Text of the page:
“What we do is load a production job, then fill in any available space with just-in-time jobs,” explained Peter Phillips, president of DP Tool. “We usually dedicate the high-volume work to maybe three of the HCNs, while short run jobs go to the other four with 160-tool capacity magazines. The cell is very flexible and we can set it up to meet our specific needs, running certain jobs during the day and others overnight.”
On its automated MULTIPLEXs, DP Tool, again, runs more than just high-volume jobs – some involve only 10 or 20 pieces, usually in the form of product families. Operators at these automated machines simply keep gantry tables supplied with raw parts that enter the machines and exit complete. Operators aren’t responsible for any machining operations except changing worn tools and making offsets when necessary. They are, however, responsible for part quality checking as well as measuring and entering the data into an SPC. They also do some assembly and finishing work when needed.
“With us, automation isn’t all about the money, it’s about part handling,” commented Phillips. “Every time someone reaches into a machine to load or unload a part, even if it only weighs 15 lb, and has to do it all day long, you end up with ergonomic issues. So, for us, it’s always better to have a robot or some sort of automation.”
In addition to optimizing production through automation, the shop has been implementing MTConnect and most recently piloted the standard communications protocol on a subset of smaller machines.
“We immediately recognized its value,” said Phillips. “At this point it’s not only data collection, but also the fact that it gives our people greater visibility into their individual operational results. Eventually, we want to get to the level where we have monitors throughout the shop so everyone can measure their department’s output, then use that data to set and obtain goals for a feeling of accomplishment. We will also measure some utilization/overall equipment effectiveness (OEE).”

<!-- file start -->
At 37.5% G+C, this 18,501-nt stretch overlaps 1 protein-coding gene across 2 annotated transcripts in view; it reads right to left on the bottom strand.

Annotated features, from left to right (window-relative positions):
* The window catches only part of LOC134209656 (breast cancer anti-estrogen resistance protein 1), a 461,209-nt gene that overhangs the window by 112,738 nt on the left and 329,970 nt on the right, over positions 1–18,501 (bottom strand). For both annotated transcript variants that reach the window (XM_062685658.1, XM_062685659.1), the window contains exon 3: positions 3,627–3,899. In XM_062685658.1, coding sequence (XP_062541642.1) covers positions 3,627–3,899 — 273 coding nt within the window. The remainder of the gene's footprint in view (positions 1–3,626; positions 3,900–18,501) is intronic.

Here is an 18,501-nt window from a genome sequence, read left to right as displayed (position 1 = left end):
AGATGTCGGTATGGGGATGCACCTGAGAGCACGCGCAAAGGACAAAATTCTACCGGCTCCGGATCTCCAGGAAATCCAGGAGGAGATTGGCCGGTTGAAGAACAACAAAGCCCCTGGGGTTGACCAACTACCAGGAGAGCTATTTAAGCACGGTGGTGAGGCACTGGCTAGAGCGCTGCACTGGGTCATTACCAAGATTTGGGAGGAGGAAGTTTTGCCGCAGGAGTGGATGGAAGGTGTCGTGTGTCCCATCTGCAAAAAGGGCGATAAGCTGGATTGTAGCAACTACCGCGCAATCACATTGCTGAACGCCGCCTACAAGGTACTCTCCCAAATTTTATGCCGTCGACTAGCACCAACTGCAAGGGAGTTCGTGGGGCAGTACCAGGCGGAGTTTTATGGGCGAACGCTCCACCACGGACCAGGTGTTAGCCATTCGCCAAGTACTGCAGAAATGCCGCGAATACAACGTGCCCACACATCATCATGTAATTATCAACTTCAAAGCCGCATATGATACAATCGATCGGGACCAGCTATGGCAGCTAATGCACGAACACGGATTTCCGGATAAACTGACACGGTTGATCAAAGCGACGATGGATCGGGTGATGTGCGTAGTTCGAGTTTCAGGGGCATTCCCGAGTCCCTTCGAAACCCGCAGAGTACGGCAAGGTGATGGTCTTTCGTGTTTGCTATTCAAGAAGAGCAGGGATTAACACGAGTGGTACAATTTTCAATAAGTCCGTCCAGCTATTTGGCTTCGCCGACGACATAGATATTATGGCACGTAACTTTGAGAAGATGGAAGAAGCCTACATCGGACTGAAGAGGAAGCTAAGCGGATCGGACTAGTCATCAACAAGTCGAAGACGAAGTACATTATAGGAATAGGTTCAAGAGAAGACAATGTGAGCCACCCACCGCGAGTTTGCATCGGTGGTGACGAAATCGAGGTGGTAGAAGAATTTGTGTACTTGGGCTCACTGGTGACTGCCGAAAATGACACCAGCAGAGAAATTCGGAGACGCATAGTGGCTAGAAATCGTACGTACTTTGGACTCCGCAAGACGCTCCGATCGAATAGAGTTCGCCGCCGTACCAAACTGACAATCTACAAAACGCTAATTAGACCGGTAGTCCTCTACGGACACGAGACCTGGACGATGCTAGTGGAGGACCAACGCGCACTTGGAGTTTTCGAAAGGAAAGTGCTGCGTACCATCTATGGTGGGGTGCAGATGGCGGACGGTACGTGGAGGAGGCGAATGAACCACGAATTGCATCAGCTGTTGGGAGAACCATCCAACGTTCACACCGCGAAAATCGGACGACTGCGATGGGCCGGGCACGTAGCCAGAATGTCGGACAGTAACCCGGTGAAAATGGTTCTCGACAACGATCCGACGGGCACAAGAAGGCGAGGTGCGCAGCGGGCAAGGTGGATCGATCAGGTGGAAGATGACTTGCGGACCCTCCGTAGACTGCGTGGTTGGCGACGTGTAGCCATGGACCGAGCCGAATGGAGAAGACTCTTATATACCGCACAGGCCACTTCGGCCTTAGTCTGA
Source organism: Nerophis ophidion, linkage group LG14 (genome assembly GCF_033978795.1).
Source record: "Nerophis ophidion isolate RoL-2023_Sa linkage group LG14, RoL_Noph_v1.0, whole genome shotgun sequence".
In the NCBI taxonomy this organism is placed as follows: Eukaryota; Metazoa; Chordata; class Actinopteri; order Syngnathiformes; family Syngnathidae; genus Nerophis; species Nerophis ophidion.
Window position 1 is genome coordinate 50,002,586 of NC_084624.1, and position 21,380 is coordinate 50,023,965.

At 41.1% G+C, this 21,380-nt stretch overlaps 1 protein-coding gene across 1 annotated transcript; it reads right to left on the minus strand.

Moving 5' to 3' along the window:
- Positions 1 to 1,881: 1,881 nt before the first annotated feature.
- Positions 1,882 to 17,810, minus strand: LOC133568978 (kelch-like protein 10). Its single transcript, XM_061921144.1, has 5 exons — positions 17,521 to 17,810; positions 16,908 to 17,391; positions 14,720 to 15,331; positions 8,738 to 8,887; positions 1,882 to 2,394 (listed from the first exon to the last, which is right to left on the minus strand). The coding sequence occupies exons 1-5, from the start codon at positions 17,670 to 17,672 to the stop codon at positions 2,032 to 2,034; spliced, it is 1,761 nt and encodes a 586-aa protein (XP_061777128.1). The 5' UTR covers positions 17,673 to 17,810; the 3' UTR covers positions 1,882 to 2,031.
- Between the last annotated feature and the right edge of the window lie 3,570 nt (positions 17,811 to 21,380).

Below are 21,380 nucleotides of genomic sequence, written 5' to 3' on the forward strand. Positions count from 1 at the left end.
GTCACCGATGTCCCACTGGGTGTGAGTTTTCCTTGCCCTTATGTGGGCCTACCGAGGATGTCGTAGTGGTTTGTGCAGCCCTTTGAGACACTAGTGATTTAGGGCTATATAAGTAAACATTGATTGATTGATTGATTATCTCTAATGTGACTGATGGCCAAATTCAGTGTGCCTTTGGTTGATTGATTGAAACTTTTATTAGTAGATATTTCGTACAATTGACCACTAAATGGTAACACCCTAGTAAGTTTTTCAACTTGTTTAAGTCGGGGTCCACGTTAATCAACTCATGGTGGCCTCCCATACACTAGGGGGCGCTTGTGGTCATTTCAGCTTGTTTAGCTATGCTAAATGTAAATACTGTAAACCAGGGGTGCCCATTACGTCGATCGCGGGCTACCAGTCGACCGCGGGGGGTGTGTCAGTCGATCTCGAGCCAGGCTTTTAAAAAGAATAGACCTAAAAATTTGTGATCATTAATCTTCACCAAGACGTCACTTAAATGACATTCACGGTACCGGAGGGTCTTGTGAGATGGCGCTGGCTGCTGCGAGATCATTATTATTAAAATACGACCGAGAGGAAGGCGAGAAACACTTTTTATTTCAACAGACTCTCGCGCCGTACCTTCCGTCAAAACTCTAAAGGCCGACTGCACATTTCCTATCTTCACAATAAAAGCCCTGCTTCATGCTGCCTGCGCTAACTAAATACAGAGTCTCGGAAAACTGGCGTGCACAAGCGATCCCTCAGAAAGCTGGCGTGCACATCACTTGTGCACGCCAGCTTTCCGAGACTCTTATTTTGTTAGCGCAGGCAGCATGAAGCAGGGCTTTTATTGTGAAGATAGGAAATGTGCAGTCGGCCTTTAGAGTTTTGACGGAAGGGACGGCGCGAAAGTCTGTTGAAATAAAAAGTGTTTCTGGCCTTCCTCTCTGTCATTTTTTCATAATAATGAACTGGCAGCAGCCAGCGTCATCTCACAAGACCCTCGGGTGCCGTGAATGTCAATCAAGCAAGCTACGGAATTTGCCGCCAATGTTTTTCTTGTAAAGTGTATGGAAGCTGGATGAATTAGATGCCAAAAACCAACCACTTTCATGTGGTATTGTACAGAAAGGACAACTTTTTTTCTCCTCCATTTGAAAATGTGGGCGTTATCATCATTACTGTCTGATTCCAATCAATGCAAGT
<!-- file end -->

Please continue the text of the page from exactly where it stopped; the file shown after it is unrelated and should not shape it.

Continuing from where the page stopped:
Almost all of DP Tool’s Mazak Multi-Tasking turning machines have Y-axis capability and either single or twin spindles. These machines, along with the shop’s full 5-axis verticals, allow DP Tool to machine as many, if not all, of a part’s features in a single setup to hold extremely tight relational tolerances. Its INTEGREX machines, in particular, provide the flexibility to produce prismatic parts – those rarely considered for a turning operation – from round stock to eliminate part handling.
“Every time a machine stops for operator intervention, the time span can vary,” explained Phillips. “There’s no consistency. And with the Mazaks, parts come off the machines complete with DONE IN ONE production. This boosts quality because we can control and guarantee the positional accuracy as the machine does all the part handling.”
Workpieces at DP Tool are both round and prismatic in shape and made from a variety of materials including copper, Inconel, stainless steels, brass, aluminum, ductile iron and tool steels. Typical sizes can range from parts measuring 0.500” in diameter to those up around 36” in diameter and feature tolerances that run from ±0.001” to as tight as ±0.0003”. The shop’s part-processing operations encompass turning, milling, drilling and threading in addition to deep boring and hardturning.
Job lot sizes are anywhere from one piece to hundreds, but the average typically falls between 15 and 20 pieces. Most of the shop’s high-mix/low-volume jobs and short-run production work are part of recurring jobs, and within the course of a month, DP Tool can ship parts for upwards of 500 jobs.“For our type of work, the Mazaks make job setups much faster and easier,” said David Phillips, vice president of DP Tool. “The new MAZATROL Smooth controls, for instance, are much more powerful and allow us to import part model files and create machine programs directly from them. The controls greatly reduce the risk of scrapping the first part of a job.” He added that those shops that fail to embrace technology will soon loose work to the competition that has. “When we incorporate new equipment, it must be the most current, reliable and precise, which is exactly what we get with Mazak.”